The Virgin Atlantic Foundation: one year of supporting refugee students in Delhi 


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UNHCR DAFI Scholar Mohammad, 18, photographed in Jordan. © UNHCR/Mohammad Hawari

Sa Nei Tha is a young Chin asylum-seeker from Myanmar who lives in Delhi, India, and dreams of becoming a software engineer. Sa Nei Tha is currently enrolled in a course to learn basic computer skills thanks to the support of our partners The Virgin Atlantic Foundation (VAF) and Passport to Change.

Sa Nei Tha, a Chin asylum-seeker, learning basic computer skills through UNHCR implementation partner BOSCO’s community centre in Delhi’ ©UNHCR/ May Barani

Launched in September 2021 with a £2.5 million pledge, Passport to Change is a programme that provides access to science, technology, engineering and maths (STEM) learning for young people through school engagement, grants and scholarships. UK for UNHCR is the dedicated international partner for the programme, working to improve access to education for refugee youth living in Delhi, India – a popular destination for Virgin Atlantic.

Throughout 2021 and 2022, VAF will support 2,000 young refugees in Delhi, including displaced Afghans, with an accelerated learning programme before expanding the partnership to support university STEM scholarships for refugees around the world.

One year into the programme, VAF is supporting those young refugees with accelerated learning programmes and basic computing and language (Hindi and English) courses. The Foundation is also working to increase admissions to secondary schools, providing electronic devices for online education and virtual classes, and establishing a digital library and learning hubs in three community centres.

Emma Cherniavsky, Chief Executive of UK for UNHCR, said: “We’re incredibly proud to be one of the Virgin Atlantic Foundation’s Passport to Change charity partners. For the past year, we’ve been working with VAF to support young people in Delhi to engage in STEM education and build career skills for the future.
“Globally, the proportion of refugees in higher education is increasing year on year thanks to the investment from our committed partners like VAF. Programmes like Passport to Change will have a lasting impact on refugees’ futures.”

The Foundation has also supported thousands of refugee students from Myanmar, Afghanistan and elsewhere with books, school uniforms, and other school essentials such as geometry kits, notebooks, pens, and hand sanitisers. Enrolment in tertiary level education has doubled to 6 per cent in 2020/21 compared with 3 per cent in 2018/19 according to UNHCR’s latest Education Report. However, UNHCR’s goal is that 15 per cent of young women and men refugees are enrolled in higher education by the year 2030.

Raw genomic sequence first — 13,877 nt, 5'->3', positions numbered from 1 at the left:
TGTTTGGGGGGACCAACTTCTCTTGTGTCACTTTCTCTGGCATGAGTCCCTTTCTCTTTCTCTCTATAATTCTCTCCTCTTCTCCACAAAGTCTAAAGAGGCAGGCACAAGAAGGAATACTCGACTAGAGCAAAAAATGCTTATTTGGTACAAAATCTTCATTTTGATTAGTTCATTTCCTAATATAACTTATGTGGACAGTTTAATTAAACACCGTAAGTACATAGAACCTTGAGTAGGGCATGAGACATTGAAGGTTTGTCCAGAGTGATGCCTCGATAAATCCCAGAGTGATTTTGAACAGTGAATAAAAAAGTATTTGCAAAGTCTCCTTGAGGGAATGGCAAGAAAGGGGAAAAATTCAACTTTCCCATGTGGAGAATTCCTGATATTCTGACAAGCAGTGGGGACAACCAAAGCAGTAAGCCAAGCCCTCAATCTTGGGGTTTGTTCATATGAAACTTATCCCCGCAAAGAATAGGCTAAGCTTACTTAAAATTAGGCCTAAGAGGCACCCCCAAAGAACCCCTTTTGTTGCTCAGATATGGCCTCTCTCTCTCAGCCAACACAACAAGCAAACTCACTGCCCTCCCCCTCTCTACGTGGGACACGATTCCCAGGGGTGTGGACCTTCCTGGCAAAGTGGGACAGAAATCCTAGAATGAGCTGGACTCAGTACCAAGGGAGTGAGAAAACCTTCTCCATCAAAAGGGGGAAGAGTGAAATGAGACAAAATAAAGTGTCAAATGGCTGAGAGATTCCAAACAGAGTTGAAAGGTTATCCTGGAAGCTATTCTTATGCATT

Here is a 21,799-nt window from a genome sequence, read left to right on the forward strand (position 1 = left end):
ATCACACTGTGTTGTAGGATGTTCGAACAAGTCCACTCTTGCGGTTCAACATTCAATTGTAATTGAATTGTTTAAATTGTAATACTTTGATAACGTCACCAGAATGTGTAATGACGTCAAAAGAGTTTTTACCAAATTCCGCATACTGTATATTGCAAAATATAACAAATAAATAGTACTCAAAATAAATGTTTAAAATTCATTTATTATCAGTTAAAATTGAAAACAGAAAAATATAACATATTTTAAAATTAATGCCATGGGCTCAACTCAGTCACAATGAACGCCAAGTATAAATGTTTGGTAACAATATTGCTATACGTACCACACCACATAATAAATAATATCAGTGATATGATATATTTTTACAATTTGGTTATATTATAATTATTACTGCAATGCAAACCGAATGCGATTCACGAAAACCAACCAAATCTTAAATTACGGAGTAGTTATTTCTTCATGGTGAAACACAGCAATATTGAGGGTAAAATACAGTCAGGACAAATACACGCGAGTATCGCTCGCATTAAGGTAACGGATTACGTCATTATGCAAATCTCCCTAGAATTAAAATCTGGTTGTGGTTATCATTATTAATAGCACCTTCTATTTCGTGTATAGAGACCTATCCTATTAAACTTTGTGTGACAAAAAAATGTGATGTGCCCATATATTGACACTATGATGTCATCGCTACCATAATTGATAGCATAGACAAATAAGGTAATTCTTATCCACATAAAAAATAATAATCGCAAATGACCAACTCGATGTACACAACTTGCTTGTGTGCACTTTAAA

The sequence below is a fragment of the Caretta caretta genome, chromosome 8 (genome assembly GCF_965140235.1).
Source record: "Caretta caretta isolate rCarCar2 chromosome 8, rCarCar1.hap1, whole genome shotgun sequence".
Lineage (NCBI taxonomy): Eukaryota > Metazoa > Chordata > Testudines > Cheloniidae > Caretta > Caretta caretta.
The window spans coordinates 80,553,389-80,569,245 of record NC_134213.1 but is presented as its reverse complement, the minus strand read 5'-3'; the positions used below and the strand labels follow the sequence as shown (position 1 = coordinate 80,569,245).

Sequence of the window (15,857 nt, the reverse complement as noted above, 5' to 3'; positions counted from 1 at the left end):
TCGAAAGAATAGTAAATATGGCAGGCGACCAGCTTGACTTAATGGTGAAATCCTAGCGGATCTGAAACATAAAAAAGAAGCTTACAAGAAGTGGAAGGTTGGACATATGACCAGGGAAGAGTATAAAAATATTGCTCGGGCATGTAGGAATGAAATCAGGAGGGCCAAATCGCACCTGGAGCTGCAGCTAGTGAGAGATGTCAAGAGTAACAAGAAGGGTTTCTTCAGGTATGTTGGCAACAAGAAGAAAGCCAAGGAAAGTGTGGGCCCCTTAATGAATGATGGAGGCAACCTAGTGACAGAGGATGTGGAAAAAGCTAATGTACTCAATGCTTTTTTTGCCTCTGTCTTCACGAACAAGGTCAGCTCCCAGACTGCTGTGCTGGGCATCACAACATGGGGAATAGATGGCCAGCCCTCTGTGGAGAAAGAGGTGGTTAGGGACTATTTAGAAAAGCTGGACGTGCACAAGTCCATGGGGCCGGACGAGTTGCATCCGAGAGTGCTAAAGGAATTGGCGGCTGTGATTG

Young refugees at a government school in New Delhi © UNHCR/ Urmila Jagannathan

Estelle Hollingsworth, Virgin Atlantic Foundation trustee and Chief People Officer, said: “Through our Passport to Change partnership with UK for UNHCR, we’ve provided educational support including supplementary recreational kits, equipment and uniforms to over 4000 young refugees in Delhi, one of our most popular destinations.

“Following the disruption caused by the pandemic, the need for access to education has never been more important. We’re so proud that through our partnership, these young refugees have been supported in accessing the future they deserve. At Virgin Atlantic, we use our business as a force for good. Through Passport to Change, we’re bridging the gender gap in STEM education and providing opportunities for social mobility.

“Thank you to all of the teams on the ground in Delhi as well as the UK team for delivering such incredible support.”

Virgin Atlantic’s commitment to displaced people goes beyond Passport to Change. Earlier this year the Foundation donated £125,000 to UNHCR’s Ukraine Emergency Appeal and offered a further £50,000 in match funding to employees’ fundraising efforts.

As well as financial support, they are working with UNHCR’s social enterprise brand, MADE51, which helps refugee artisans access global markets to sell their crafts, earn an income, and have the opportunity to rebuild their livelihoods and re-establish their independence.

Thanks to VAF’s commitment to those forced to flee, Sa Nei Tha and many other young refugees are one step closer to reaching their dreams.

To find out more about the partnership, please visit Virgin Atlantic Foundation: Empowering future generations to fulfil their potential through education 

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